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B.C. Finance Minister Carole James speaks at a press conference at the B.C. Legislature in Victoria on July 18, 2019.Chad Hipolito/The Canadian Press

Expensive assistance programs and declining revenue, all linked to the COVID-19 pandemic, have contributed to turning the $227-million surplus that British Columbia predicted just five months ago into a projected $12.5-billion deficit, the provincial Finance Minister says.

But Carole James said Tuesday she is not looking at any measures, including tax hikes, to begin to trim the “staggering” deficit because the workers, families and others in British Columbia need the support programs now under way.

“This is not the time to be pulling back and to be cutting programs and services that are critical for economic recovery for people,” Ms. James told a news conference.

“In these kinds of times, looking at the balance [of the budget] over providing support for people and businesses while we’re in the middle of a pandemic, not knowing what can come, not knowing whether the second wave is coming, would be, frankly, irresponsible.”

She said the supports are critical to rebuilding the economy after what she called the province’s worst downturn in recent history.

Still, she said B.C.‘s NDP government will be watching its spending. “We will be looking, of course, to make sure that every cent we spend is spent wisely, is spent on the priorities we have had as government,” she said.

The government has spent at least $6.3-billion in support programs for individuals and businesses, and enacted hundreds of millions of dollars in other business relief and tax measures, as well as an increase in the climate action tax credit.

But according to Tuesday’s economic update, it is facing a $6.3-billion decrease in overall revenue, plus increasing debt servicing costs.

Elsewhere in the B.C. economy, the province had a 13-per-cent unemployment rate in June, up from 5 per cent in February. Between the two months, British Columbia has 235,100 fewer jobs.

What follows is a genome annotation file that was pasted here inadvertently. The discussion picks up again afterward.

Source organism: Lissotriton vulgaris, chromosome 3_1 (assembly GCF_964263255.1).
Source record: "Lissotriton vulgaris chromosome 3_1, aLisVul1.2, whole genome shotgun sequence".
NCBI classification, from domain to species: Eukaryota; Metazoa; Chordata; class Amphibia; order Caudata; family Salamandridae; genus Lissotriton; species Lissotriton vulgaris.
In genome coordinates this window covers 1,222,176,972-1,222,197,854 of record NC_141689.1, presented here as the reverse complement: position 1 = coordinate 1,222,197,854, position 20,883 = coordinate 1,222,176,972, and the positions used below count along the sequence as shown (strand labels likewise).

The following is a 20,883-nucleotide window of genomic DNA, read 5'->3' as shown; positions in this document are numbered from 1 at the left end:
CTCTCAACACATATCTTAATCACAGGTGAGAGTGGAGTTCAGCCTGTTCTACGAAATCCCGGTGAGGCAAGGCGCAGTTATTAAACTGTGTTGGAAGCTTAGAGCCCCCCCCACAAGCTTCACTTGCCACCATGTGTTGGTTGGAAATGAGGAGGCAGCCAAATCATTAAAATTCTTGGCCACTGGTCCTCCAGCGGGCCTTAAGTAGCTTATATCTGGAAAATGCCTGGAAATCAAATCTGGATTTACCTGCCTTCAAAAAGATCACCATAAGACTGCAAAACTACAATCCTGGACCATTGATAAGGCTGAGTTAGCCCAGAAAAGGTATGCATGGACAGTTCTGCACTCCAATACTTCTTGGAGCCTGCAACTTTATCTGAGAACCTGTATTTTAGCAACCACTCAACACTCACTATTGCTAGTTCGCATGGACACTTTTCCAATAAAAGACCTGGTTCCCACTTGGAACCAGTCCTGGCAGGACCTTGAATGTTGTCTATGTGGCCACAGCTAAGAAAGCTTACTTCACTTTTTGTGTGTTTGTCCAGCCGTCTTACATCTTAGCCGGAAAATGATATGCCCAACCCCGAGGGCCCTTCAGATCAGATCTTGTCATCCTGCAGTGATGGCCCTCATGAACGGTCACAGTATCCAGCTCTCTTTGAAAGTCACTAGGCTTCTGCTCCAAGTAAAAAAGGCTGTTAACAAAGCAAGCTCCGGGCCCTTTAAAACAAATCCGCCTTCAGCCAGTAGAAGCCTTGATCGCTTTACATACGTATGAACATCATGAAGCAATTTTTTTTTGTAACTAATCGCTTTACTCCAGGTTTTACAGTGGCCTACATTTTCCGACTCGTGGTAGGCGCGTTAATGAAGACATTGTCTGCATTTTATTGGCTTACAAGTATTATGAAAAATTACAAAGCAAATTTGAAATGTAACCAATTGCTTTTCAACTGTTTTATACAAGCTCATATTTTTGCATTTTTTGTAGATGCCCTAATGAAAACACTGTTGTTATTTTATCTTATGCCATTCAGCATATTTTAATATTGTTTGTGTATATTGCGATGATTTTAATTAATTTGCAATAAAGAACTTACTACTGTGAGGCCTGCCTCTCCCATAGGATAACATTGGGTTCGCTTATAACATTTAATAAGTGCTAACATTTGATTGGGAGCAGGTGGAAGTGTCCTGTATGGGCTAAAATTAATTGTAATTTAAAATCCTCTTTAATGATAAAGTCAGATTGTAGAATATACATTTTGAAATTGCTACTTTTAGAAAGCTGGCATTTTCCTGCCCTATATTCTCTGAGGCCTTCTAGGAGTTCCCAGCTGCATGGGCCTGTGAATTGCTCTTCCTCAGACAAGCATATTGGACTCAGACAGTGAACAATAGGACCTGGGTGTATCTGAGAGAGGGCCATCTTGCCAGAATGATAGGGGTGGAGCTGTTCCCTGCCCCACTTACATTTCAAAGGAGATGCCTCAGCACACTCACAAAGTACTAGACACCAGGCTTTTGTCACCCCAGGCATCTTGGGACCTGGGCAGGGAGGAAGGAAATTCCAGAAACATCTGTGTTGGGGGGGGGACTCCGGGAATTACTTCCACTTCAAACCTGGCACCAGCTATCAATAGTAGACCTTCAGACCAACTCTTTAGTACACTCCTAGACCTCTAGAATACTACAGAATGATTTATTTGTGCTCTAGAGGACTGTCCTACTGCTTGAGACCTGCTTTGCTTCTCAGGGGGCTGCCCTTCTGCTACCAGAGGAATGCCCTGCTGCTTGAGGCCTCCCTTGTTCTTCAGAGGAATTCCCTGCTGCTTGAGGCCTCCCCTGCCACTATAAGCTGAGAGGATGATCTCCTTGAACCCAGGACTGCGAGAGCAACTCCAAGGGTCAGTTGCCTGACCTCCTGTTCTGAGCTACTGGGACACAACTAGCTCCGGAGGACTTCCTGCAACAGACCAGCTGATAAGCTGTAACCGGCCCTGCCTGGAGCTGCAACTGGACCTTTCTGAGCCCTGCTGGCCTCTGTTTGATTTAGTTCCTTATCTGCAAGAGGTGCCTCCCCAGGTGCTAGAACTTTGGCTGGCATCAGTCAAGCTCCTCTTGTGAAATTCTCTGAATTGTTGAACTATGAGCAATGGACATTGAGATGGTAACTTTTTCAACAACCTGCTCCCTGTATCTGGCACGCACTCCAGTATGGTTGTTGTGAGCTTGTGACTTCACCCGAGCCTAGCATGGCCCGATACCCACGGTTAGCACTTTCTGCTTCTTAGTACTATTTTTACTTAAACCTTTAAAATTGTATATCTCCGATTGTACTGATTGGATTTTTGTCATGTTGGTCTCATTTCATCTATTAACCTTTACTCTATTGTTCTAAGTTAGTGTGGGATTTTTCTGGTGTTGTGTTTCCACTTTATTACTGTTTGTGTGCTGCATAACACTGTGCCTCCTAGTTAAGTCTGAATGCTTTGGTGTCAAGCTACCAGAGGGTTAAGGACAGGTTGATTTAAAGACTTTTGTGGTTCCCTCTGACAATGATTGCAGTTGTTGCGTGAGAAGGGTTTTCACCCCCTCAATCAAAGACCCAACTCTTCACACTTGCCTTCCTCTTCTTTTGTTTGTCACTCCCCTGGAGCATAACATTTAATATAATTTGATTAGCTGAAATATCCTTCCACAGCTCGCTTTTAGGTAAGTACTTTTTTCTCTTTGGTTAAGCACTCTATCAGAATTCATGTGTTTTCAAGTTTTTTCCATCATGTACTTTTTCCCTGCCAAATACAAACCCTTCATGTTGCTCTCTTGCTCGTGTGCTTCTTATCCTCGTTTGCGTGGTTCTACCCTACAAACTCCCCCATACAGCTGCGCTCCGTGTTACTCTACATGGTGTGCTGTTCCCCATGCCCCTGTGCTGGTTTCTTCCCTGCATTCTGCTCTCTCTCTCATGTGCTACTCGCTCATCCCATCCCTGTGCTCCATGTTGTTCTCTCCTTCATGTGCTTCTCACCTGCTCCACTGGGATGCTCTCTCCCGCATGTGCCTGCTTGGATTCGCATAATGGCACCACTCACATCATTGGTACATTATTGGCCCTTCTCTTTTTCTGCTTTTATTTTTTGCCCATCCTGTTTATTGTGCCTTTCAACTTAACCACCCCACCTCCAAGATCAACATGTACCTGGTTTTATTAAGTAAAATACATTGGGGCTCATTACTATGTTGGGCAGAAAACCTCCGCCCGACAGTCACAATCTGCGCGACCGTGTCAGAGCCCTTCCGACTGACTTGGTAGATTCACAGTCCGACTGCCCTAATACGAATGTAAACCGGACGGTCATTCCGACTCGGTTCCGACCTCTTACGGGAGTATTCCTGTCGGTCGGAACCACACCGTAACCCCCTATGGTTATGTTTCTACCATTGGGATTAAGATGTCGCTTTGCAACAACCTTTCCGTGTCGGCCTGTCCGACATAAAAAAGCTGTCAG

Still, Ms. James noted unemployment is down from 13.4 per cent in May as more people have begun to work again as COVID-19 lockdown restrictions have eased, but job losses won’t reverse this year.

Also, retail sales are expected to decline by 15.9 per cent in 2020. And the province’s gross domestic product is seen declining 6.8 per cent in 2020 (though it could grow by 3.1 per cent in 2021).

According to the update, taxpayer supported debt may reach $61.9-billion at the end of 2020-21, up from a $49.2-billion projection in the provincial budget released in February before the pandemic lockdown began.

Ms. James said she is hard-pressed to come up with a clear assessment of the future.

“I cannot emphasize enough the challenges in preparing any kind of scenario right now. To present a possible outcome when you see the kind of volatility, it creates some real challenges,” she said.

“That’s why we have developed a scenario rather than a typical forecast, because of the unprecedented nature of COVID-19 and the uncertainty regarding the magnitude of the economic decline caused by the pandemic and the path to recovery, and what kind of path the recovery takes as well.”

In a statement, B.C. Liberal Leader Andrew Wilkinson said the deficit is not surprising, but it is a surprise that the NDP government has no economic recovery plan and insists there will be no change in government spending priorities laid out before the pandemic.

“This is simply unsustainable,” Mr. Wilkinson said.”People in every corner of B.C. have had to adjust to a new normal and adapt their household budgets so why is government pretending it’s business as usual?”

Bridgitte Anderson, the president and chief executive officer of the Greater Vancouver Board of Trade, said the update reveals the “stark reality” of the damage the pandemic has inflicted on every aspect of the economy.

Ms. Anderson said the NDP government should immediately release an economic-growth plan led by the private sector, focused on such priorities as fostering innovation, “upskilling” the work force, and flexible solutions for child care.

“The government should refrain from implementing measures that add administrative burden, red tape, or costs to struggling businesses,” Ms. Anderson said in her statement.

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